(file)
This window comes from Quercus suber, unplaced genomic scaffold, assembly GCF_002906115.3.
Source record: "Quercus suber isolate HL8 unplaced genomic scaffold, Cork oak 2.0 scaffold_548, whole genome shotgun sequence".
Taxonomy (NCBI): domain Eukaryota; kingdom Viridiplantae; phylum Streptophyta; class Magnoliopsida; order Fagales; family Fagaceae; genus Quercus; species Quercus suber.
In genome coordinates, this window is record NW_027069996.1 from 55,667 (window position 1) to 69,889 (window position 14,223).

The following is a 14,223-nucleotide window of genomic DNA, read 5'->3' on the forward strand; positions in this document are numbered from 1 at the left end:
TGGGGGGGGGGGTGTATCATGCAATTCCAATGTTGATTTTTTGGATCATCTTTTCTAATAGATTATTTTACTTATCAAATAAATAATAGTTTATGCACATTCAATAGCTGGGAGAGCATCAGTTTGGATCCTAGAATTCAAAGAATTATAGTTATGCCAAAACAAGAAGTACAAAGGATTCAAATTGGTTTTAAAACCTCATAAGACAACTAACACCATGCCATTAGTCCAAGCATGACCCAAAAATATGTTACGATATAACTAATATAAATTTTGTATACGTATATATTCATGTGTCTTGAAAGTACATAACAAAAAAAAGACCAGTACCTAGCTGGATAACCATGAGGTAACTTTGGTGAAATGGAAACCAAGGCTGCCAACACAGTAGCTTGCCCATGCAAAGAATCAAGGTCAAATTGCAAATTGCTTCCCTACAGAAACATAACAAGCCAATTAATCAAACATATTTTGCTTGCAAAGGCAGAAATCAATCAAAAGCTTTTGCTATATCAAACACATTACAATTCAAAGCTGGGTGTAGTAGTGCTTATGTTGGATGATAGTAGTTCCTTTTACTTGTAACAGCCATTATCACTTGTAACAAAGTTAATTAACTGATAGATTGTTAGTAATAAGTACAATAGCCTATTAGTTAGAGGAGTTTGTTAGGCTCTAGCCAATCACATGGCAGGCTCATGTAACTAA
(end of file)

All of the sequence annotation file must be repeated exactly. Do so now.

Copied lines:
This window comes from Quercus suber, unplaced genomic scaffold, assembly GCF_002906115.3.
Source record: "Quercus suber isolate HL8 unplaced genomic scaffold, Cork oak 2.0 scaffold_548, whole genome shotgun sequence".
Taxonomy (NCBI): domain Eukaryota; kingdom Viridiplantae; phylum Streptophyta; class Magnoliopsida; order Fagales; family Fagaceae; genus Quercus; species Quercus suber.
In genome coordinates, this window is record NW_027069996.1 from 55,667 (window position 1) to 69,889 (window position 14,223).

The following is a 14,223-nucleotide window of genomic DNA, read 5'->3' on the forward strand; positions in this document are numbered from 1 at the left end:
TGGGGGGGGGGGTGTATCATGCAATTCCAATGTTGATTTTTTGGATCATCTTTTCTAATAGATTATTTTACTTATCAAATAAATAATAGTTTATGCACATTCAATAGCTGGGAGAGCATCAGTTTGGATCCTAGAATTCAAAGAATTATAGTTATGCCAAAACAAGAAGTACAAAGGATTCAAATTGGTTTTAAAACCTCATAAGACAACTAACACCATGCCATTAGTCCAAGCATGACCCAAAAATATGTTACGATATAACTAATATAAATTTTGTATACGTATATATTCATGTGTCTTGAAAGTACATAACAAAAAAAAGACCAGTACCTAGCTGGATAACCATGAGGTAACTTTGGTGAAATGGAAACCAAGGCTGCCAACACAGTAGCTTGCCCATGCAAAGAATCAAGGTCAAATTGCAAATTGCTTCCCTACAGAAACATAACAAGCCAATTAATCAAACATATTTTGCTTGCAAAGGCAGAAATCAATCAAAAGCTTTTGCTATATCAAACACATTACAATTCAAAGCTGGGTGTAGTAGTGCTTATGTTGGATGATAGTAGTTCCTTTTACTTGTAACAGCCATTATCACTTGTAACAAAGTTAATTAACTGATAGATTGTTAGTAATAAGTACAATAGCCTATTAGTTAGAGGAGTTTGTTAGGCTCTAGCCAATCACATGGCAGGCTCATGTAACTAA